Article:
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The Art & Illustration of Walter Crane
By Walter Crane, Jeff A. Menges
Dover Publications, Inc.Copyright © 2010 Dover Publications, Inc.
All rights reserved.
ADVENTURE IN THE NURSERY
Walter Crane concluded his apprenticeship with William James Linton in 1862; the following year he began his association with Edmund Evans. Evans was a printer who had developed his business by producing inexpensive novels, largely intended for railway travel. Crane originally was hired to prepare cover designs for these novels, but Evans quickly perceived that Crane's strength was in imaginative work, and he channeled the artist's efforts toward a new line of children's books. These slim volumes had a larger range of printed color than previous works; Crane quickly adapted his style to benefit this process, and the "toybook," as it came to be known, occupied his efforts for the next decade.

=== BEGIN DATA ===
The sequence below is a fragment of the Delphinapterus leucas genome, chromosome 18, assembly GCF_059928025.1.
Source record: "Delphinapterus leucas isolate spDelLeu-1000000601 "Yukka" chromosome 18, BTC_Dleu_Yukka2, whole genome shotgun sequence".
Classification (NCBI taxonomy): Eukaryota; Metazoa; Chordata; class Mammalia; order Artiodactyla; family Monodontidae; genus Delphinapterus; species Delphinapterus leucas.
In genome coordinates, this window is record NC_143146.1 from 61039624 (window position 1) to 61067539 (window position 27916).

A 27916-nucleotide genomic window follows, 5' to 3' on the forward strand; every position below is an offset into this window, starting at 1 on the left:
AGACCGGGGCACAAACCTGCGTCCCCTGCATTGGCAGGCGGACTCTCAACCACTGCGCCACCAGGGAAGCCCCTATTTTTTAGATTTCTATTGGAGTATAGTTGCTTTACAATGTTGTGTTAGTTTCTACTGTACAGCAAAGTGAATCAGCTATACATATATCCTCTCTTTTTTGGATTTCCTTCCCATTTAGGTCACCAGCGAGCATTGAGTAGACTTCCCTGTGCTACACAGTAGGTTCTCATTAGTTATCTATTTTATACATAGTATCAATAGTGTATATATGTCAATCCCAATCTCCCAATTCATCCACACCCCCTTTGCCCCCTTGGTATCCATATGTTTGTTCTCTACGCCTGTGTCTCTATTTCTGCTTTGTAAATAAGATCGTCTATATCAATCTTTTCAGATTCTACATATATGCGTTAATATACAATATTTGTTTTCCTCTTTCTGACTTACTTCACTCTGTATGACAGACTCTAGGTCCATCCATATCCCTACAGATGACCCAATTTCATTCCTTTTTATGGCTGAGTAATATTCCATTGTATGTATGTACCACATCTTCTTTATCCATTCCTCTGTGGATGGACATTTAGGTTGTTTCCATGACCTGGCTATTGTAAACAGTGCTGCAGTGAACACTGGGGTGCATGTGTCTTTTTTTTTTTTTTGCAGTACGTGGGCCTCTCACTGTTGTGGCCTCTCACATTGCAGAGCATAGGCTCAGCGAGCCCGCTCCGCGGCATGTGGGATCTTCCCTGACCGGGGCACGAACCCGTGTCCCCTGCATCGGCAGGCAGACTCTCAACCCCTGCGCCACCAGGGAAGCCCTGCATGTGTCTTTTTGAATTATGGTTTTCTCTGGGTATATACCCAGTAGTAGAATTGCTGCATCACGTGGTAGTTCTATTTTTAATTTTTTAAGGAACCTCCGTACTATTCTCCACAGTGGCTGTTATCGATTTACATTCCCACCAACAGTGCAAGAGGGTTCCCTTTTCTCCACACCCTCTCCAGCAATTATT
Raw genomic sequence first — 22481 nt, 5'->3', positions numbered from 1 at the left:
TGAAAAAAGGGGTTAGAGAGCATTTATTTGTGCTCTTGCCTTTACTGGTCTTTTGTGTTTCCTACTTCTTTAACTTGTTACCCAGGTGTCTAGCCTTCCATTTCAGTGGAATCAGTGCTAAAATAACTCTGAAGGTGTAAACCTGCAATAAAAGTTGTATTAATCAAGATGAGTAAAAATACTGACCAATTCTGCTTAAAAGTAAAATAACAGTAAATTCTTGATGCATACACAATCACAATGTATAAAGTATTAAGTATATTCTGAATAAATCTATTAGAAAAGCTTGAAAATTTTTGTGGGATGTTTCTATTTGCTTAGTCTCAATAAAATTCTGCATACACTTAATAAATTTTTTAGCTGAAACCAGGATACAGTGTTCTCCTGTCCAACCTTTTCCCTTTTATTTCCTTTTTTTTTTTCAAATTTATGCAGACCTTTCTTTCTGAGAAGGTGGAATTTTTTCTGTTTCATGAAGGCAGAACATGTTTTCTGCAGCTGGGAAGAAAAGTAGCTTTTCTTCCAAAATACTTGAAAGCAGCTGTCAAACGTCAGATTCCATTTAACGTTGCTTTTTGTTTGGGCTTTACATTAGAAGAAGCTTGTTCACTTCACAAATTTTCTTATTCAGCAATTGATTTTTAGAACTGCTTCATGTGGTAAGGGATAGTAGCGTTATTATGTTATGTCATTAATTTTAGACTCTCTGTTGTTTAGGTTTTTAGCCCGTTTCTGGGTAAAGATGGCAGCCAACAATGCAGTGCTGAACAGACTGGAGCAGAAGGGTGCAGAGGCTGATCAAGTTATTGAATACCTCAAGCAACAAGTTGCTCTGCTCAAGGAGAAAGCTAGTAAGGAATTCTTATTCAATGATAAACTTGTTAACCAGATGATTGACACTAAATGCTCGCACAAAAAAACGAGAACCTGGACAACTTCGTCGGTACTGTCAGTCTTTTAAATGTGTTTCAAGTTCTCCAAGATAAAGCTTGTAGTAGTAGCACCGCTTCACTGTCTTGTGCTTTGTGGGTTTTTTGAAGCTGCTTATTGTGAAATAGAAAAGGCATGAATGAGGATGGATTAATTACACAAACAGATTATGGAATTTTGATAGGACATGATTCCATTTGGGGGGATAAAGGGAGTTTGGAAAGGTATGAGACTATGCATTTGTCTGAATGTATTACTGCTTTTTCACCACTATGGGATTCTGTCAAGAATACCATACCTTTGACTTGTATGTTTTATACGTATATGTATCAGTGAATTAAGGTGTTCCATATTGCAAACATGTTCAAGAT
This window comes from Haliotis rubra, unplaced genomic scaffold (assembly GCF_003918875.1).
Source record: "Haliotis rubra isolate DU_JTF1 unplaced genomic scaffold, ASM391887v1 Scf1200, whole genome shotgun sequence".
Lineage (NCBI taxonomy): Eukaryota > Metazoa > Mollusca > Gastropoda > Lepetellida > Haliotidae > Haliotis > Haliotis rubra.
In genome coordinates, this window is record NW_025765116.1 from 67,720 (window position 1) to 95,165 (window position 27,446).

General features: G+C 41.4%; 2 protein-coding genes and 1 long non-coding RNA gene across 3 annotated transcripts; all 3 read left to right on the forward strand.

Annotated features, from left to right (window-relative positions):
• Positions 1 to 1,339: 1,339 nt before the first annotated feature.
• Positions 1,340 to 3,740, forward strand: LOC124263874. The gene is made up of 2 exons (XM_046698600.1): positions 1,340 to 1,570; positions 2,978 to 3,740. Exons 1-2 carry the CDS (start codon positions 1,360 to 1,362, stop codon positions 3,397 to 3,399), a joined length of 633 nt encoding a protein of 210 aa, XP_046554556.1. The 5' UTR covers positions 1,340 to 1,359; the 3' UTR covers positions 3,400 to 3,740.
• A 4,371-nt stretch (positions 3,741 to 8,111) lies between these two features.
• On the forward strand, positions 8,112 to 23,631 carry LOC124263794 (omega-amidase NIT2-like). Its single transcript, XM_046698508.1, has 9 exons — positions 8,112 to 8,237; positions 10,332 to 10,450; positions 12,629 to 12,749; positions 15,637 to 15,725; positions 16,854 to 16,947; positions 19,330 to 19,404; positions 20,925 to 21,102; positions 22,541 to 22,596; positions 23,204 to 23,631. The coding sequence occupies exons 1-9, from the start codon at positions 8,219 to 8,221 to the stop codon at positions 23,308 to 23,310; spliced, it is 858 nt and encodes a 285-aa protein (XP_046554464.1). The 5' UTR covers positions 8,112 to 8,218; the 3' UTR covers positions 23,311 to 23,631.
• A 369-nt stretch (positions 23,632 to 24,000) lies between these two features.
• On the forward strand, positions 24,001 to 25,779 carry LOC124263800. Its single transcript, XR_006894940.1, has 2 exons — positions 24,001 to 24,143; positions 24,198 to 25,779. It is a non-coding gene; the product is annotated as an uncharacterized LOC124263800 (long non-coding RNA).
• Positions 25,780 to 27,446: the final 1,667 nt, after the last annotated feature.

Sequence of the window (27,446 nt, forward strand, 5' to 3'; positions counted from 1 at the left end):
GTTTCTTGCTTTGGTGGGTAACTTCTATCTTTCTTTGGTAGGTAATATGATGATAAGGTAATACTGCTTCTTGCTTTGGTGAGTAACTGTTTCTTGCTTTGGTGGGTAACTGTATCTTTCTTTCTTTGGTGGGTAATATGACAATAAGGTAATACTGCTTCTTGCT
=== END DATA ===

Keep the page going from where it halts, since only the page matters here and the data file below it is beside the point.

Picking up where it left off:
Crane produced dozens of inexpensive books for various publishers, on subjects ranging from fairy tales, English rhymes, and the Arabian Nights, to contemporary stories. After working exclusively with the publisher George Routledge—who refused to grant Crane a contract providing him royalties—Walter Crane and Edmund Evans, in 1876, once again began working for a variety of clients. Crane had built his reputation with children's books, and, after departing from the realm of the toybook, he moved on to more substantial volumes for children.
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